Ultimately, for digital assets to be successfully immersed into the mainstream financial  landscape, support for digital asset providers from banks on how to interpret regulation and  remain complaint, as well as the collaborative development of best practice procedures, is  key.  

Leading by example 

Across payment platforms, the convergence of crypto and fiat is evident. More significantly,  the demand for offerings which allow end customers to easily convert crypto into fiat (and  vice versa) is clear, yet traditional banking partners aren’t working to provide a reliable and  effective solution for doing so. In an attempt to meet this demand, multiple existing crypto  exchanges are looking to diversify and become financial services providers or payment  platforms. Following this trend, we’re seeing a number of already well-established payment  platforms powered by crypto looking to expand their reach into traditional investments.  

The need for collaboration 

The rapidly-evolving financial system and the presence of unscrupulous players is  incentivising legitimate providers to take additional measures, such as improving internal  regulation and partnering with banks to offer FSCS-protected accounts. This level of  protection differentiates them from the unregulated partners and reassures customers,  supporting their stated mission of becoming the next generation of financial services  providers. By banks and digital asset providers successfully working together, they can show  regulators that such partnerships are possible and perhaps influence future regulatory  decisions in favour of such partnerships, to allow for the emergence of digital assets into the  mainstream.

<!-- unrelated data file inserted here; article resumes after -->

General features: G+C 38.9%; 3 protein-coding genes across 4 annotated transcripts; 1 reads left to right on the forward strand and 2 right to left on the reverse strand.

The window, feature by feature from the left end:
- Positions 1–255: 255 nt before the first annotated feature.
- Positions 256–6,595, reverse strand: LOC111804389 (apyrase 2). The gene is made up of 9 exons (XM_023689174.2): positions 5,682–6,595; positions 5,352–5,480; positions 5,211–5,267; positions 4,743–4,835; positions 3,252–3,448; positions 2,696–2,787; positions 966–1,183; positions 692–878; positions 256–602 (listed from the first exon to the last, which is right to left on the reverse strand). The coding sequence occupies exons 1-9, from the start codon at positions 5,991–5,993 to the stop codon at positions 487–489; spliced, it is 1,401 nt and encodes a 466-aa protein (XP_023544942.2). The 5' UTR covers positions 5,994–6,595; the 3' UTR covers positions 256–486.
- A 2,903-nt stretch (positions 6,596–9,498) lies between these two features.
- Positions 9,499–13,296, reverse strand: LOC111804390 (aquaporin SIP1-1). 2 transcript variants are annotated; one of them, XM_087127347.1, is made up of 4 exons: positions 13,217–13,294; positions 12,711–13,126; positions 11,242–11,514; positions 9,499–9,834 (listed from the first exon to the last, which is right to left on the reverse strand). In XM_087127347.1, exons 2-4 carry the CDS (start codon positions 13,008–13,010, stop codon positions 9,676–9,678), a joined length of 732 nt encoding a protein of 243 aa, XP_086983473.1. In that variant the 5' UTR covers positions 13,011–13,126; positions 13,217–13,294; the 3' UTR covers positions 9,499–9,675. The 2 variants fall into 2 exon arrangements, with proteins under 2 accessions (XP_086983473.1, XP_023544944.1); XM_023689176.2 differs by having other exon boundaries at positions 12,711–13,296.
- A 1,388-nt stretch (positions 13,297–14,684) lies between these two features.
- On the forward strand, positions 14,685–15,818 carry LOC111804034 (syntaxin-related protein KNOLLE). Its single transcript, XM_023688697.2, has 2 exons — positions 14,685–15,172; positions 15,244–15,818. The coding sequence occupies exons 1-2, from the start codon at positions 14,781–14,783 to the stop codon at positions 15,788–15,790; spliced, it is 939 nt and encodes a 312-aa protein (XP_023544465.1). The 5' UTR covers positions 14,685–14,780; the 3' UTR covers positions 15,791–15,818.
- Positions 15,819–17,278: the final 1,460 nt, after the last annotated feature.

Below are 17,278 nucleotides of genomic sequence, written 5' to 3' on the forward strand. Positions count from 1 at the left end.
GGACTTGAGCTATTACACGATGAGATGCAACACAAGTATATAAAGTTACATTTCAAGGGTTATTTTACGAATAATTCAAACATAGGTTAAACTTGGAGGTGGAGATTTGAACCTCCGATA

Ultimately, for digital assets to be truly successful, effective and part of our mainstream  financial system, there must be collaboration between providers and traditional banking  institutions. These institutions have the power to influence regulation and ensure  consumers feel empowered to begin utilising these alternative finance offerings, whilst  digital-first players have the power to solve inherent problems within our prevailing  monetary system.  

By Andrew Delves, Senior Relationship Manager: Fintech, at ClearBank